Follow legendary news reporter/commentator from his radio broadcasts from the rooftops of London during the Blitz to his TV documentary series "See It Now" and his confrontations with the ... See full summary »
Follow legendary news reporter/commentator from his radio broadcasts from the rooftops of London during the Blitz to his TV documentary series "See It Now" and his confrontations with the Senator from Wisconsin that helped put an end to the witch-hunts. Written by
Steve Crook <firstname.lastname@example.org>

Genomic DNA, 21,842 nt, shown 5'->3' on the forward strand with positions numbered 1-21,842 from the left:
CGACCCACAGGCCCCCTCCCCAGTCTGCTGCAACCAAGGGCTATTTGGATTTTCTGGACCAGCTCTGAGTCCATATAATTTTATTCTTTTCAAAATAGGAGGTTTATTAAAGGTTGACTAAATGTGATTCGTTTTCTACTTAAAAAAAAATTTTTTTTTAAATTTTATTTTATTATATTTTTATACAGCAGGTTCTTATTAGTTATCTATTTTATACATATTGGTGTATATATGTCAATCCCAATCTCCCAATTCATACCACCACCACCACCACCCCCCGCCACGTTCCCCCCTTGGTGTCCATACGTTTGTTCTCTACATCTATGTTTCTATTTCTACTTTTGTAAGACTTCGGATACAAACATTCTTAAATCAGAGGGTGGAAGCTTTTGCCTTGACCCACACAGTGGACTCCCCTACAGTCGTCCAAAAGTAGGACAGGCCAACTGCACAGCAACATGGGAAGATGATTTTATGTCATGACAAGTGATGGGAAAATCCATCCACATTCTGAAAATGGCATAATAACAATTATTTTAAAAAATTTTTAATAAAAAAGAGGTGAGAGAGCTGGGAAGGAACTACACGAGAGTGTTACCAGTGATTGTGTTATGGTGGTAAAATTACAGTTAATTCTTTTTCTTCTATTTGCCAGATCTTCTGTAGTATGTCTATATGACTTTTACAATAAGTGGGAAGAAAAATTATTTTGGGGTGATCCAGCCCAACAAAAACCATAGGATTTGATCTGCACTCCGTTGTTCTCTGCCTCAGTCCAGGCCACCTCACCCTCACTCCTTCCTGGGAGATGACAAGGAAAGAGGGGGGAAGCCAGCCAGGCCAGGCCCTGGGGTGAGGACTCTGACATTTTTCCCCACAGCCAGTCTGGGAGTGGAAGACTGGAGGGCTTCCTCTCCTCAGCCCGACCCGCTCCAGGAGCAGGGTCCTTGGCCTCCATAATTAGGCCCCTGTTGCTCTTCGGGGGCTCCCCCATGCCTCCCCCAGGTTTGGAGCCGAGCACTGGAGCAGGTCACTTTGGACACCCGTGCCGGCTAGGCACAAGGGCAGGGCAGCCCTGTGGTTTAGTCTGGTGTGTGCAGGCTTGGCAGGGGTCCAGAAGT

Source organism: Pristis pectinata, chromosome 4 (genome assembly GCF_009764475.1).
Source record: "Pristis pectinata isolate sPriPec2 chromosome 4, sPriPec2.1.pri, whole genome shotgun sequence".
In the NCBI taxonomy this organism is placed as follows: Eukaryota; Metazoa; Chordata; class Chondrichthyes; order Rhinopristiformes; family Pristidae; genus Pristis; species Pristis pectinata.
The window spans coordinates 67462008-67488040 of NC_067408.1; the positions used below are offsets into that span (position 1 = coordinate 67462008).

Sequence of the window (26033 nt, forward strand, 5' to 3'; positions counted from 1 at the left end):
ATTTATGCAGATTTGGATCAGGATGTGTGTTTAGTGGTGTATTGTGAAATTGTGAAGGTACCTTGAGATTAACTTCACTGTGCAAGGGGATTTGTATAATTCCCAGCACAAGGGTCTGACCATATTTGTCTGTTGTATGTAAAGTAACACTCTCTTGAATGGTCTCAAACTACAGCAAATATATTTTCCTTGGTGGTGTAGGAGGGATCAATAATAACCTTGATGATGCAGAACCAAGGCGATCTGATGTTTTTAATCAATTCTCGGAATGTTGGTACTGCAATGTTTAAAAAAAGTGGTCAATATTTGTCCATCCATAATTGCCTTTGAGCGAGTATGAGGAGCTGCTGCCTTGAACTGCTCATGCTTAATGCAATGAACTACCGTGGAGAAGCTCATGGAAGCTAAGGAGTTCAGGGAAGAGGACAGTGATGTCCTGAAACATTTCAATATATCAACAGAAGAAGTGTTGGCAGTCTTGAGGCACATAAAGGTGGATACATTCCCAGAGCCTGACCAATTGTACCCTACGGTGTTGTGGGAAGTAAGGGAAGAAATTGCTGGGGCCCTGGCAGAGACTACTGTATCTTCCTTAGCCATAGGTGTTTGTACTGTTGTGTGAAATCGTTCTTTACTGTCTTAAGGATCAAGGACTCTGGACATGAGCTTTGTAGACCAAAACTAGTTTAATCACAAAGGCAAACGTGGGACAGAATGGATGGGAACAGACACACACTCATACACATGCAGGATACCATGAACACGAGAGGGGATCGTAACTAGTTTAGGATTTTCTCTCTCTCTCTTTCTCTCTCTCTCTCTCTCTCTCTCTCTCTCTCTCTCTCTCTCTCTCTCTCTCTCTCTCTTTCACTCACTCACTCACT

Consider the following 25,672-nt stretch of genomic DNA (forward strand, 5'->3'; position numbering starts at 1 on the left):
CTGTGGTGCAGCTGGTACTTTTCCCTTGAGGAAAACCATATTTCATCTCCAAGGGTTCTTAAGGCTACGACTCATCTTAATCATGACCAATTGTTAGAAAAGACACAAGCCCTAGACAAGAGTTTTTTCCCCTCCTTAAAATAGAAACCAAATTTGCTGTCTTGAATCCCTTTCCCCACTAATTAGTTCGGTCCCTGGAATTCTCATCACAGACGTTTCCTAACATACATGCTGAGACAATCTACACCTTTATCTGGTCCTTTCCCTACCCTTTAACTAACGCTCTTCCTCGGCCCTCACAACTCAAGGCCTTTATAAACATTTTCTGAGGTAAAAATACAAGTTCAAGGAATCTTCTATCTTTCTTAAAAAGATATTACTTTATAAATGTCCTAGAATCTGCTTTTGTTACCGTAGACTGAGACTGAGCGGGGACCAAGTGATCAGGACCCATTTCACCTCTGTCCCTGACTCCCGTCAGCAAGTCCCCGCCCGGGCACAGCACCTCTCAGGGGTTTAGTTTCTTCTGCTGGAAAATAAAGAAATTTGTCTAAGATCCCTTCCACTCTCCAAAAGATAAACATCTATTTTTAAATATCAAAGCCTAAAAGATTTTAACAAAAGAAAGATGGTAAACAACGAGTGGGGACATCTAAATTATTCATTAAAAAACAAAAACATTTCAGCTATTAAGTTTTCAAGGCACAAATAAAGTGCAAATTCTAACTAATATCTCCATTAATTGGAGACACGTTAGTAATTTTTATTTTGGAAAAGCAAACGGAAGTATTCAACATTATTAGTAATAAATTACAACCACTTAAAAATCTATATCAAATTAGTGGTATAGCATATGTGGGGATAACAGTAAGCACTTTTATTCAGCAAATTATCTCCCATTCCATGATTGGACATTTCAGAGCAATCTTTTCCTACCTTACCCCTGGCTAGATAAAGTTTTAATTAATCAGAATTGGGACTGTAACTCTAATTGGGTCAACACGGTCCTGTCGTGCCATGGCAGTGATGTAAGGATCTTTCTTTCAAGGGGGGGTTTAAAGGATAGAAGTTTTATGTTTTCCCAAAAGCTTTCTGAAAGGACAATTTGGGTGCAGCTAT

Tough, gritty -- this film is a great inside look into the workings of network news broadcasting, from the earliest days of radio into the modern era of television. It goes beyond a mere biography of Edward R. Murrow, although this phase is fascinating in itself. The film touches heavily on the inherent conflicts that influence (and sometimes quash) the dedicated journalist. Daniel Travante does a fine believable job of portraying Murrow as an insightful professional who does his best to excel in a business guided primarily by the profit motive. Dabney Coleman's portrayal of CBS chairman William Paley is a masterpiece of understatement. The primary value of "Murrow" lies in its tantalizing look at the ways in which radio and early television evolved into media powerhouses. Using actual clips of historical events -- notably those involving Sen. Joseph R. McCarthy -- the film nicely depicts the journalist's battle to bring hard news to the viewer, even when the effort upsets sponsors and politicians. Money is the bottom line, and "Murrow" leaves the viewer with a sense of sadness at the way journalists are forced to dance to the tune of the dollar bill. In all, "Murrow" is a fine piece of work. It's not for those who want only to be entertained. But it's must-see for anyone who cares about how the opinion-makers operate.
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